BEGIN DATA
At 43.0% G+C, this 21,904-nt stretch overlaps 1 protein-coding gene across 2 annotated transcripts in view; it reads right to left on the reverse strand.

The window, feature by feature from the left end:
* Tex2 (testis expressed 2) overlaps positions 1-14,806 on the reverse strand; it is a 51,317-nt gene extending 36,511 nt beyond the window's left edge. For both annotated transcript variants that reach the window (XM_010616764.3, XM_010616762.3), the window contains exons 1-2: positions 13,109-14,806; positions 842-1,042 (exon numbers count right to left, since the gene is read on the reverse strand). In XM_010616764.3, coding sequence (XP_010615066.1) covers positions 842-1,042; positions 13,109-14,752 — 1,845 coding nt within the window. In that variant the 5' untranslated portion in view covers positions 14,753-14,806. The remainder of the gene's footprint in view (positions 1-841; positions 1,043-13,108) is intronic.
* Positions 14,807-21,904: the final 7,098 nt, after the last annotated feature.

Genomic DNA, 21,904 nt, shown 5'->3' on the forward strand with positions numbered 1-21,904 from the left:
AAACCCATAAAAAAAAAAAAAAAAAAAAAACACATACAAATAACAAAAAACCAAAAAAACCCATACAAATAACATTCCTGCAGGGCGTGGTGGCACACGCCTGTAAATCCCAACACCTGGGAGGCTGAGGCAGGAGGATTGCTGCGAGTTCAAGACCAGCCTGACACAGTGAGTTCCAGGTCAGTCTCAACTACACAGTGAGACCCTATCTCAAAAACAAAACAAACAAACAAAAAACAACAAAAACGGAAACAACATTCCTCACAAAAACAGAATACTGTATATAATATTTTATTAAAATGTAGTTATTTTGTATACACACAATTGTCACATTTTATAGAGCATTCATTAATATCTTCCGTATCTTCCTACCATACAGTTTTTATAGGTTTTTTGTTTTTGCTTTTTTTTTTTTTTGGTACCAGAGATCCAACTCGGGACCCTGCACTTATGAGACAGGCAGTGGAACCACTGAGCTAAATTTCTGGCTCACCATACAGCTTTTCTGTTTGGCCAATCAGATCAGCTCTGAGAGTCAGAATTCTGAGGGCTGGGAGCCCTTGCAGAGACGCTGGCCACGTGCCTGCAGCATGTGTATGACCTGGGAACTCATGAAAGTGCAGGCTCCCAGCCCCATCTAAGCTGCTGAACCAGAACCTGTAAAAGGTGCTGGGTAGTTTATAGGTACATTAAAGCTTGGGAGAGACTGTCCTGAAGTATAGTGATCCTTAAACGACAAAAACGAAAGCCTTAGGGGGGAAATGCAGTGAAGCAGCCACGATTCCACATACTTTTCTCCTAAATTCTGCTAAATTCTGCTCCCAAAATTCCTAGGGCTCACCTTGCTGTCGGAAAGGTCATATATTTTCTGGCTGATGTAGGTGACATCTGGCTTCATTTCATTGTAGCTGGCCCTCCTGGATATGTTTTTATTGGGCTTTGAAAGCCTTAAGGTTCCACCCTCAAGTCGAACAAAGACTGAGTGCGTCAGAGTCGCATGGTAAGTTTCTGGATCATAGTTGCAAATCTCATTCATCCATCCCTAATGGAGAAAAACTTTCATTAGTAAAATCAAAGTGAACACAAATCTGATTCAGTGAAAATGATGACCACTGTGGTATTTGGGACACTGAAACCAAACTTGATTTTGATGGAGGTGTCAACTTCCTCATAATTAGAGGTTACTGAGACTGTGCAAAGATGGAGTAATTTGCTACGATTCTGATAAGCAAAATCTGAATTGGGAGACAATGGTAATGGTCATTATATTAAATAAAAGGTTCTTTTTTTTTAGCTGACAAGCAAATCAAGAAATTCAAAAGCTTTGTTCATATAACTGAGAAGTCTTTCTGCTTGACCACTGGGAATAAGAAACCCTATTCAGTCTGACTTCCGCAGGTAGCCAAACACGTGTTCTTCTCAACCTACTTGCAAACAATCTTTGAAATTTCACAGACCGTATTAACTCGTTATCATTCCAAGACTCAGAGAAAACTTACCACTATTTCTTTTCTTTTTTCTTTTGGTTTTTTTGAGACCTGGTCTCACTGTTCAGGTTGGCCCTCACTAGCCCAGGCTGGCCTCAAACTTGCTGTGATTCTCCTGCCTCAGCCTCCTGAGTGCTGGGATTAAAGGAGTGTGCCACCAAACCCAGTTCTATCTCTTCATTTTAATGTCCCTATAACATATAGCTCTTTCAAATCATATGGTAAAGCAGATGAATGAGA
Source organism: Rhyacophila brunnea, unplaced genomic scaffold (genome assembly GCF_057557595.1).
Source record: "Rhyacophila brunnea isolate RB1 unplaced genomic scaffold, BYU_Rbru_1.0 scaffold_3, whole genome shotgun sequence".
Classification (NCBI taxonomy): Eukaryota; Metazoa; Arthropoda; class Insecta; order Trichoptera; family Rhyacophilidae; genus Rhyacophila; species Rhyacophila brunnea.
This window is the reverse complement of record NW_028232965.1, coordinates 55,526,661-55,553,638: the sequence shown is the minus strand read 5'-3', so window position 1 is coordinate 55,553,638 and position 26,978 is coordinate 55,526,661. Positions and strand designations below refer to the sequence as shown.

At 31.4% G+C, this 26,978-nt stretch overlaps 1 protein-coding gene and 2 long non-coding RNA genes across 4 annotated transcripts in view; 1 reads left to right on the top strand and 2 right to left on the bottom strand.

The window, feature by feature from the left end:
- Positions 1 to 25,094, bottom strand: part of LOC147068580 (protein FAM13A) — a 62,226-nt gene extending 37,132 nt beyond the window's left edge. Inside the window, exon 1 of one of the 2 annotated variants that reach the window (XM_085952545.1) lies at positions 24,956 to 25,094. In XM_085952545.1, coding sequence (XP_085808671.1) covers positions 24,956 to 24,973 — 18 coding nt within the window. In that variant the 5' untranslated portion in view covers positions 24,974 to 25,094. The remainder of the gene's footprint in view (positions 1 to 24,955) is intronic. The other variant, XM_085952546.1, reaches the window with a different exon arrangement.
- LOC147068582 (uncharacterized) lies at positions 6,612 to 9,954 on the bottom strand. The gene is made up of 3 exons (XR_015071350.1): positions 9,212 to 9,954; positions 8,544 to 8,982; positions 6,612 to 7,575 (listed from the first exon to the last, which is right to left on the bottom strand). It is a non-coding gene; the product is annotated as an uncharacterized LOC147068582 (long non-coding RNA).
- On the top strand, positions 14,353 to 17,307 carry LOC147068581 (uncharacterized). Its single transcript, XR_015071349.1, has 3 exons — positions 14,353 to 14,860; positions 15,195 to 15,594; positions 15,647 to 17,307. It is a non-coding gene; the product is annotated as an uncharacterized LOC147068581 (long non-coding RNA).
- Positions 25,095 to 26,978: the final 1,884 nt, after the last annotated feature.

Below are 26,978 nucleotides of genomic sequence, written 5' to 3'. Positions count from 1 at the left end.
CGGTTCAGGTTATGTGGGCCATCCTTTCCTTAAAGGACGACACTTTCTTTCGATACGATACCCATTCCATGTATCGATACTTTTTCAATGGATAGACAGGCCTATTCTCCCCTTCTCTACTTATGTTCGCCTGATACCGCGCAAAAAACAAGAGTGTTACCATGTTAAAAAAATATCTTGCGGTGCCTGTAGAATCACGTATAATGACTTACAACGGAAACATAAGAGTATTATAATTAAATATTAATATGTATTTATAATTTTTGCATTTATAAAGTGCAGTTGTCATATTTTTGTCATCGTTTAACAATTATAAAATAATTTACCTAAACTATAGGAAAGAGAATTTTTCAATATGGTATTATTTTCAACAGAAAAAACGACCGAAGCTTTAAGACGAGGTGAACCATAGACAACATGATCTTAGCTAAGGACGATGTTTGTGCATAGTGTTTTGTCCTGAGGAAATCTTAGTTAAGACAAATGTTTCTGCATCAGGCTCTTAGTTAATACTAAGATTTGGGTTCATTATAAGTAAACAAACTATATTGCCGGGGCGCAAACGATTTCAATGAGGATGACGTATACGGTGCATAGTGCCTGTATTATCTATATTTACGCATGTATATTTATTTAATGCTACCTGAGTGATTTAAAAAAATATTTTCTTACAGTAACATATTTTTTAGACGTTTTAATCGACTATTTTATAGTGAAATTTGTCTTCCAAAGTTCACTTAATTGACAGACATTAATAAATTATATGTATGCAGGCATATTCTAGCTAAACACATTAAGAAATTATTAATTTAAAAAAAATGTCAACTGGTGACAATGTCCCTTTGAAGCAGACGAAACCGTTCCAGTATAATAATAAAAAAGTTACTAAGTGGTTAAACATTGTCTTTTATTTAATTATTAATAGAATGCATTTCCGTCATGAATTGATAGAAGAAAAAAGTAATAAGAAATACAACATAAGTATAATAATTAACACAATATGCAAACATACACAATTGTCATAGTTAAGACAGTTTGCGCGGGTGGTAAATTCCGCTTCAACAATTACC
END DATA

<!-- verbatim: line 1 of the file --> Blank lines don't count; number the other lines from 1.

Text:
At 43.0% G+C, this 21,904-nt stretch overlaps 1 protein-coding gene across 2 annotated transcripts in view; it reads right to left on the reverse strand.